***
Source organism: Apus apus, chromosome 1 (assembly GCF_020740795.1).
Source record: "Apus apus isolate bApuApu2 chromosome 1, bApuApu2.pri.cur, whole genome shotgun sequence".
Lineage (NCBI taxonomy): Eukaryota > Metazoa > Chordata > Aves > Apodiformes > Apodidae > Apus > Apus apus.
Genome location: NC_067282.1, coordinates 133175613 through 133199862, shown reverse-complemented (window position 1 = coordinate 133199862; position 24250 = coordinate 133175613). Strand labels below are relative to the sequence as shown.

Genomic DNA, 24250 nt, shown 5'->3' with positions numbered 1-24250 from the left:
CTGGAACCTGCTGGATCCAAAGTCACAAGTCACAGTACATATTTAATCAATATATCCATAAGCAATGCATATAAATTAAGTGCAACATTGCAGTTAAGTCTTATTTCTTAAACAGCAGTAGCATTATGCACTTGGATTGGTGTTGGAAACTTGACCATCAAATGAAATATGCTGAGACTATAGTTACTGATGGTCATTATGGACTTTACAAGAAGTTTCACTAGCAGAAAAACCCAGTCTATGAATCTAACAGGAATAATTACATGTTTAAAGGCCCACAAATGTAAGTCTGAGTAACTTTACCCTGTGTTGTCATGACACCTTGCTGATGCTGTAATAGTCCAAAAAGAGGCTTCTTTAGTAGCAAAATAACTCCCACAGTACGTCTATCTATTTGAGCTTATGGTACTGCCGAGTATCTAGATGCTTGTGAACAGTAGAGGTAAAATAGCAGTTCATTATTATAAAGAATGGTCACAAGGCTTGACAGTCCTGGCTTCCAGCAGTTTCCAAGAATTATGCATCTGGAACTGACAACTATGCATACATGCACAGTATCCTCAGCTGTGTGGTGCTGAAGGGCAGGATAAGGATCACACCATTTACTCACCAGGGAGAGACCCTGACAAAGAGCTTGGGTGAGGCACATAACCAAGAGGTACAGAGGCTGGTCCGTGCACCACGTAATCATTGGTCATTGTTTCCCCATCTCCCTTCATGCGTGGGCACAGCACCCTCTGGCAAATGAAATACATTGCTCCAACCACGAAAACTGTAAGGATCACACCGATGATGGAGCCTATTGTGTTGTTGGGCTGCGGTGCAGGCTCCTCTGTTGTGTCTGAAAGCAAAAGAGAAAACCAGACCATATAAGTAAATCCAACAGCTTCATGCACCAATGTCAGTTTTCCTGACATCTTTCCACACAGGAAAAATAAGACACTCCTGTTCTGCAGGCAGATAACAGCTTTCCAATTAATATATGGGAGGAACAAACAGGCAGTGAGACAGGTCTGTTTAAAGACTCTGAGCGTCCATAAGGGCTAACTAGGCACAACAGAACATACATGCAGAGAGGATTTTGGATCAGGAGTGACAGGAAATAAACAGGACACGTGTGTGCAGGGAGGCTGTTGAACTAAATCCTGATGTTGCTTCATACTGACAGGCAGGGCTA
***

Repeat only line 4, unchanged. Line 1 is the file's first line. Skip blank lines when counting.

Genome location: NC_067282.1, coordinates 133175613 through 133199862, shown reverse-complemented (window position 1 = coordinate 133199862; position 24250 = coordinate 133175613). Strand labels below are relative to the sequence as shown.